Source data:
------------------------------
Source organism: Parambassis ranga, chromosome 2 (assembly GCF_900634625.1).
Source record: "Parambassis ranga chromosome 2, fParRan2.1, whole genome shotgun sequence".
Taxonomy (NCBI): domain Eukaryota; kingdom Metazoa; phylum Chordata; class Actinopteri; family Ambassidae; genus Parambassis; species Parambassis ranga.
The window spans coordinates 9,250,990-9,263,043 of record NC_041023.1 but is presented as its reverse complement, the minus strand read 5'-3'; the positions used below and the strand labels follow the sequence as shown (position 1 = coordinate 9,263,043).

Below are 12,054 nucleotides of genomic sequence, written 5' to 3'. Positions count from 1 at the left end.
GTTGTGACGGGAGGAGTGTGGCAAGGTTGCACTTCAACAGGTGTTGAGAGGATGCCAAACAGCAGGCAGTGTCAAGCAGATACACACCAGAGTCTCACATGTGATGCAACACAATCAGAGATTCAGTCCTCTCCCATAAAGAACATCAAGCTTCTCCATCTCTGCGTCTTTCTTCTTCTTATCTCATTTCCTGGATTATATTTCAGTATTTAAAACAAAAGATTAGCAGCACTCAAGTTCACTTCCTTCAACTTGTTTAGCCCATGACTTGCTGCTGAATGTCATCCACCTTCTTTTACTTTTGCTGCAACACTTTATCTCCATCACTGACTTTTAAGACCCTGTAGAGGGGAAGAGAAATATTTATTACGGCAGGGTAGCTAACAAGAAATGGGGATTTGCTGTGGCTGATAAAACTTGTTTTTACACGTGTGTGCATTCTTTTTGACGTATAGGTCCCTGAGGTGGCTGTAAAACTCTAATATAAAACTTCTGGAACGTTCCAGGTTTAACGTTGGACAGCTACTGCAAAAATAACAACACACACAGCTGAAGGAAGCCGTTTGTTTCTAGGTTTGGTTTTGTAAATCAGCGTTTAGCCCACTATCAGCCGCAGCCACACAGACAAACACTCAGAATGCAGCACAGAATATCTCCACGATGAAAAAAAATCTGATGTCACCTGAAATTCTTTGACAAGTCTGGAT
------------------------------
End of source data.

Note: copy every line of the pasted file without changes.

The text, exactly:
Source organism: Parambassis ranga, chromosome 2 (assembly GCF_900634625.1).
Source record: "Parambassis ranga chromosome 2, fParRan2.1, whole genome shotgun sequence".
Taxonomy (NCBI): domain Eukaryota; kingdom Metazoa; phylum Chordata; class Actinopteri; family Ambassidae; genus Parambassis; species Parambassis ranga.
The window spans coordinates 9,250,990-9,263,043 of record NC_041023.1 but is presented as its reverse complement, the minus strand read 5'-3'; the positions used below and the strand labels follow the sequence as shown (position 1 = coordinate 9,263,043).

Below are 12,054 nucleotides of genomic sequence, written 5' to 3'. Positions count from 1 at the left end.
GTTGTGACGGGAGGAGTGTGGCAAGGTTGCACTTCAACAGGTGTTGAGAGGATGCCAAACAGCAGGCAGTGTCAAGCAGATACACACCAGAGTCTCACATGTGATGCAACACAATCAGAGATTCAGTCCTCTCCCATAAAGAACATCAAGCTTCTCCATCTCTGCGTCTTTCTTCTTCTTATCTCATTTCCTGGATTATATTTCAGTATTTAAAACAAAAGATTAGCAGCACTCAAGTTCACTTCCTTCAACTTGTTTAGCCCATGACTTGCTGCTGAATGTCATCCACCTTCTTTTACTTTTGCTGCAACACTTTATCTCCATCACTGACTTTTAAGACCCTGTAGAGGGGAAGAGAAATATTTATTACGGCAGGGTAGCTAACAAGAAATGGGGATTTGCTGTGGCTGATAAAACTTGTTTTTACACGTGTGTGCATTCTTTTTGACGTATAGGTCCCTGAGGTGGCTGTAAAACTCTAATATAAAACTTCTGGAACGTTCCAGGTTTAACGTTGGACAGCTACTGCAAAAATAACAACACACACAGCTGAAGGAAGCCGTTTGTTTCTAGGTTTGGTTTTGTAAATCAGCGTTTAGCCCACTATCAGCCGCAGCCACACAGACAAACACTCAGAATGCAGCACAGAATATCTCCACGATGAAAAAAAATCTGATGTCACCTGAAATTCTTTGACAAGTCTGGAT